Let's relax about fairness

This talk of social mobility is a poor form of radicalism, says Alan Ryan

July 30, 2009

It must be the recession. Here we are, well into the silly season, and seriousness is breaking out. The boy wonder James Purnell bounces out of the Cabinet, announces that new Labour is too conservative to be tolerated and sets about rewriting socialism for the 21st century; and Alan Milburn, about to retire from politics again - to spend more time with his directorships rather than his family this time round - has rediscovered the importance of social mobility. Which he, like almost everyone else, identifies with equal opportunity and more generally with equality full stop. He thinks, apparently, that universities are central, that schools are central, or that good parenting is central. Or all three; I'd settle for all three with the third at the top of the list.

Where to begin? How about James Purnell? The reply to him is that of course new Labour is conservative. The labour movement has always been conservative; even revolutionary socialism is conservative for the obvious reason that it was a reaction by the 19th-century working class to the horrors of early capitalist industrialisation. The reaction was spurred by pre-industrial values.

Why else would Ruskin, Dickens and Carlyle have been so attractive to the first Labour members of parliament? They were racist, authoritarian, and defended social and political hierarchy in a way that might make anyone blush; but they were devastating critics of industrial capitalism.

Alan Milburn is trapped by the contradictions of new Labour. You can't be "seriously relaxed" about people being filthy rich, in the immortal words of Lord Mandelson, our minister for higher education and everything else, and be serious about equality.

Or rather you can be, but you have to run the kind of capitalism imagined briefly by Herbert Spencer and roundly rejected by everyone else. You'd have to take seriously the idea that everyone should start with equal resources and make what they could of them. One obvious way to do that would be to have inescapable 100 per cent death duties. Each child would be endowed at 18 with her or his share of the national wealth and then left to get on with it. The winners win, the losers lose, and at death whatever the winners have won goes back into the pot for the game to start again.

Anything else exposes the tensions between competing aims that we all live with. Isaiah Berlin spent decades rightly reminding us that we are pulled in different directions by competing goals, values and ideals; in his centenary year, we should remember it.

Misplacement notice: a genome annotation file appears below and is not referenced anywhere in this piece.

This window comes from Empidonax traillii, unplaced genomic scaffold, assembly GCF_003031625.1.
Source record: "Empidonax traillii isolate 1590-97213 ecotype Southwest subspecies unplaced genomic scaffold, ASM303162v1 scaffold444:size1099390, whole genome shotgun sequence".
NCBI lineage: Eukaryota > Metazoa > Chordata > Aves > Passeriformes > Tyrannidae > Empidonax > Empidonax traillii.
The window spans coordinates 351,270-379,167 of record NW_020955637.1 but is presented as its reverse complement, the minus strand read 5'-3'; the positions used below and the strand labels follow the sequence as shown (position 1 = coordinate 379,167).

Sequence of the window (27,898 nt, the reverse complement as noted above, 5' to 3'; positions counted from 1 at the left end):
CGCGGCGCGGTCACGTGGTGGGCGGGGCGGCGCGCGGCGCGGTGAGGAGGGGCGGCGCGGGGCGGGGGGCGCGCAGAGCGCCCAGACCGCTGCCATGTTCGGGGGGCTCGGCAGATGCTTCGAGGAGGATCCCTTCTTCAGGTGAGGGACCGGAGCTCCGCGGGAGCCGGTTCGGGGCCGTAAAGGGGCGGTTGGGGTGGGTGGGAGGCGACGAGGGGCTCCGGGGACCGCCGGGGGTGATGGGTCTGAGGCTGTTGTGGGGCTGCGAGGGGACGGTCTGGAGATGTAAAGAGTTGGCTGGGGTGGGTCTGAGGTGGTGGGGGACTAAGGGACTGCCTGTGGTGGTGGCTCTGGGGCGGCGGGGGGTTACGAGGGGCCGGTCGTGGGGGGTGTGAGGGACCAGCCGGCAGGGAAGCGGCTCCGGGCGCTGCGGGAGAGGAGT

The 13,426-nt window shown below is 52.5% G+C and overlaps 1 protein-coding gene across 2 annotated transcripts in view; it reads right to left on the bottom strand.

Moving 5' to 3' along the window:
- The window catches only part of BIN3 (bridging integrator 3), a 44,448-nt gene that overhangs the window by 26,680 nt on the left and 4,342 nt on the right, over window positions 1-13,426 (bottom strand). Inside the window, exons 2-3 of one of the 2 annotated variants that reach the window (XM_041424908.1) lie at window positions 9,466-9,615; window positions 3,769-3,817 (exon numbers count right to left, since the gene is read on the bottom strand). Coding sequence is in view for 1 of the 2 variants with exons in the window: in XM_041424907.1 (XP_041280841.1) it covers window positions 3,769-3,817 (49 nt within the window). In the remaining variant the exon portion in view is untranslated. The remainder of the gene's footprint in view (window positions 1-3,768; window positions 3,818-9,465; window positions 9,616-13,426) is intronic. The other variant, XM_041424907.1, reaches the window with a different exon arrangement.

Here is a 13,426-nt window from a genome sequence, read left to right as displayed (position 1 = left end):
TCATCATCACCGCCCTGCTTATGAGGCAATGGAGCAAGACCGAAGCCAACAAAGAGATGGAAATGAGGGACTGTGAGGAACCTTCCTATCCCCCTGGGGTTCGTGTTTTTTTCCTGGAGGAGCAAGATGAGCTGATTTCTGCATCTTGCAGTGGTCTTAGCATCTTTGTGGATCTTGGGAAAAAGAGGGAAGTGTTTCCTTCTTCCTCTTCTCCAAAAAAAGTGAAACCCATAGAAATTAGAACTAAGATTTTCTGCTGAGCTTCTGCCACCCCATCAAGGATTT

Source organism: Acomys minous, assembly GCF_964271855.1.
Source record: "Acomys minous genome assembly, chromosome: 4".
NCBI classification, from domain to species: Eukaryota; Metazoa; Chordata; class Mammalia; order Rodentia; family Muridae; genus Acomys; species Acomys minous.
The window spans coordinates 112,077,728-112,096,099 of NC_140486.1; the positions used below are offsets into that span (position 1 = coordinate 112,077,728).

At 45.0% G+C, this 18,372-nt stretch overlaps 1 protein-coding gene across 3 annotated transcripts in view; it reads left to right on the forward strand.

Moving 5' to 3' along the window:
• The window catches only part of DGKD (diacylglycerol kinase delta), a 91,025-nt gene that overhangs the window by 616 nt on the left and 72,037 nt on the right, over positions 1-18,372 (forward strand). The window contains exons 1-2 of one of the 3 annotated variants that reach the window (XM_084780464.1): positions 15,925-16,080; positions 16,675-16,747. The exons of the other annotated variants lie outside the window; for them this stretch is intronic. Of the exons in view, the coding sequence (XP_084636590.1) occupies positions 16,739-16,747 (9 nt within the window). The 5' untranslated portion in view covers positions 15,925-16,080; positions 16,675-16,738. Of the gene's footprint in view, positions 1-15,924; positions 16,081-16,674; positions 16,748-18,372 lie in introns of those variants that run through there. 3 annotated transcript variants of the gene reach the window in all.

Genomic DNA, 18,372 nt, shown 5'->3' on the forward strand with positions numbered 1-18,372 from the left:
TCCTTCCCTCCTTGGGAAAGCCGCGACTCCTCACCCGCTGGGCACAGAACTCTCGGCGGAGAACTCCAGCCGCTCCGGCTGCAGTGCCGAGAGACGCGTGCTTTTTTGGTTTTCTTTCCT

A Labour government that competes with the Conservatives in being nice to voters who don't like inheritance tax - even though it's the fairest and least painful of all taxes - isn't going to embrace Spencer's radicalism.

More importantly, even if the public's hostility to inheritance taxes is misguided, the sentiment behind it - wanting to do all you can for your children - isn't. There is a narrow line between doing the best for your children and giving them unfair advantages over everyone else's children. But any policy to make equal opportunity a reality has to walk that narrow line. A society in which parents didn't care what happened to their own children, or felt they had no power to affect their lives for the better, would be intolerable.

But so would be one where "devil take the hindmost" was the rule for thinking about other people's children. Making policy without a consensus about what constitutes fairness is impossibly difficult; but if the better-off are to be asked to sacrifice something at the margin to rectify such obvious scandals as the way the poorest children fall behind long before they get to school, we've got to build that consensus.

You can see how hard it will be when Milburn falls for the Sutton Trust's contentious statistics; he blithely talks about 3,000 state-school students having "their" places at university taken by independent-school pupils with the same A levels. Of course if they had really had their places stolen, it'd be unfair. But in what sense were these "their" places? What grades are compared with what?

One argument against the new A* grade at A level is that it is going to reveal that within the A band - which stretches for 20 marks and contains, for instance, more than 40 per cent of the candidates in mathematics - the upper reaches are dominated by the privately educated. Will this show that these places are really "theirs" after all? I hope not.

The reality is not happy. We have spent 30 years being seriously relaxed about people getting filthy rich. If social mobility is your goal, people getting filthy rich exemplify it - consider the late Jade Goody or the still-with-us Wayne Rooney.

The misery is that we have lost the knack we had for 20 years after the war of non-punitively helping the underprivileged and under-resourced, not to become filthy rich, which is anyway perfectly indecent, but to lead interesting, productive and happy lives. It'd be good to recover it.

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